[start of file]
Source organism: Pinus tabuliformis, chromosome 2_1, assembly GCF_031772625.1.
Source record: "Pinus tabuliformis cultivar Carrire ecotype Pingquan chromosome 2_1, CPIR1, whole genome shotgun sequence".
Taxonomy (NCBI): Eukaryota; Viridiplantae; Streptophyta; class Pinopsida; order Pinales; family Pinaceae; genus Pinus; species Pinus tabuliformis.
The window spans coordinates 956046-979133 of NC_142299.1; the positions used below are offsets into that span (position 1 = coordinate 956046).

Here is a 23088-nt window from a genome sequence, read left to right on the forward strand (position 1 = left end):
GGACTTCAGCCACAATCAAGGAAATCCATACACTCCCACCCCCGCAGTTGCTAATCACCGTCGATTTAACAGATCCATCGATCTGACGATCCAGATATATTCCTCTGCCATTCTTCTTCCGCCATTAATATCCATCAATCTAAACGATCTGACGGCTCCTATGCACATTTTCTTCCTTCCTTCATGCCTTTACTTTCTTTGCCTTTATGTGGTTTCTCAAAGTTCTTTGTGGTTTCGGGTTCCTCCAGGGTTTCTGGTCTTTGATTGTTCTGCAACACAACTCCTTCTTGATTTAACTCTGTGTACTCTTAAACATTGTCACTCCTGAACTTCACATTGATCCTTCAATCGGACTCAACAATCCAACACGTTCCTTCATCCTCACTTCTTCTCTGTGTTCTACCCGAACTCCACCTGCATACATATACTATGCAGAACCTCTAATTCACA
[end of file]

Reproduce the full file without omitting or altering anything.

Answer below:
Source organism: Pinus tabuliformis, chromosome 2_1, assembly GCF_031772625.1.
Source record: "Pinus tabuliformis cultivar Carrire ecotype Pingquan chromosome 2_1, CPIR1, whole genome shotgun sequence".
Taxonomy (NCBI): Eukaryota; Viridiplantae; Streptophyta; class Pinopsida; order Pinales; family Pinaceae; genus Pinus; species Pinus tabuliformis.
The window spans coordinates 956046-979133 of NC_142299.1; the positions used below are offsets into that span (position 1 = coordinate 956046).

Here is a 23088-nt window from a genome sequence, read left to right on the forward strand (position 1 = left end):
GGACTTCAGCCACAATCAAGGAAATCCATACACTCCCACCCCCGCAGTTGCTAATCACCGTCGATTTAACAGATCCATCGATCTGACGATCCAGATATATTCCTCTGCCATTCTTCTTCCGCCATTAATATCCATCAATCTAAACGATCTGACGGCTCCTATGCACATTTTCTTCCTTCCTTCATGCCTTTACTTTCTTTGCCTTTATGTGGTTTCTCAAAGTTCTTTGTGGTTTCGGGTTCCTCCAGGGTTTCTGGTCTTTGATTGTTCTGCAACACAACTCCTTCTTGATTTAACTCTGTGTACTCTTAAACATTGTCACTCCTGAACTTCACATTGATCCTTCAATCGGACTCAACAATCCAACACGTTCCTTCATCCTCACTTCTTCTCTGTGTTCTACCCGAACTCCACCTGCATACATATACTATGCAGAACCTCTAATTCACA